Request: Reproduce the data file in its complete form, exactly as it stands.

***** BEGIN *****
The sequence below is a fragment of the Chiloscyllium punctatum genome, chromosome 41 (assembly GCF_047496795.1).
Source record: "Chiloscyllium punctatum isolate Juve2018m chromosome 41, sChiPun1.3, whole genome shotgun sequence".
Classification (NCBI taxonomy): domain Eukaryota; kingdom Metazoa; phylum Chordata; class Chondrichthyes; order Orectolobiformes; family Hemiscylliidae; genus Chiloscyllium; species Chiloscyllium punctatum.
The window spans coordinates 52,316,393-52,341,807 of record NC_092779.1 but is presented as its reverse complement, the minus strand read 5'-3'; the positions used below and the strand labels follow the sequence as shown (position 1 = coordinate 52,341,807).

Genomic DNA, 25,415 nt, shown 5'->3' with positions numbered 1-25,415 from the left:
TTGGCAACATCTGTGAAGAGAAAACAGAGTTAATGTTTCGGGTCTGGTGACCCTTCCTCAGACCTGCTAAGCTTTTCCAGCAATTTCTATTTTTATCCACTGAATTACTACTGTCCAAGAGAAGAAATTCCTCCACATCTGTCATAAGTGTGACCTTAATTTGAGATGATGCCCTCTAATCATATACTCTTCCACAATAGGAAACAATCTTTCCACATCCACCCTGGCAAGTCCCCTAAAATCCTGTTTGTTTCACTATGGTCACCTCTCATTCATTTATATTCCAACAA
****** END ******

The sequence below is a fragment of the Chiloscyllium punctatum genome, chromosome 41 (assembly GCF_047496795.1).
Source record: "Chiloscyllium punctatum isolate Juve2018m chromosome 41, sChiPun1.3, whole genome shotgun sequence".
Classification (NCBI taxonomy): domain Eukaryota; kingdom Metazoa; phylum Chordata; class Chondrichthyes; order Orectolobiformes; family Hemiscylliidae; genus Chiloscyllium; species Chiloscyllium punctatum.
The window spans coordinates 52,316,393-52,341,807 of record NC_092779.1 but is presented as its reverse complement, the minus strand read 5'-3'; the positions used below and the strand labels follow the sequence as shown (position 1 = coordinate 52,341,807).

Genomic DNA, 25,415 nt, shown 5'->3' with positions numbered 1-25,415 from the left:
TTGGCAACATCTGTGAAGAGAAAACAGAGTTAATGTTTCGGGTCTGGTGACCCTTCCTCAGACCTGCTAAGCTTTTCCAGCAATTTCTATTTTTATCCACTGAATTACTACTGTCCAAGAGAAGAAATTCCTCCACATCTGTCATAAGTGTGACCTTAATTTGAGATGATGCCCTCTAATCATATACTCTTCCACAATAGGAAACAATCTTTCCACATCCACCCTGGCAAGTCCCCTAAAATCCTGTTTGTTTCACTATGGTCACCTCTCATTCATTTATATTCCAACAA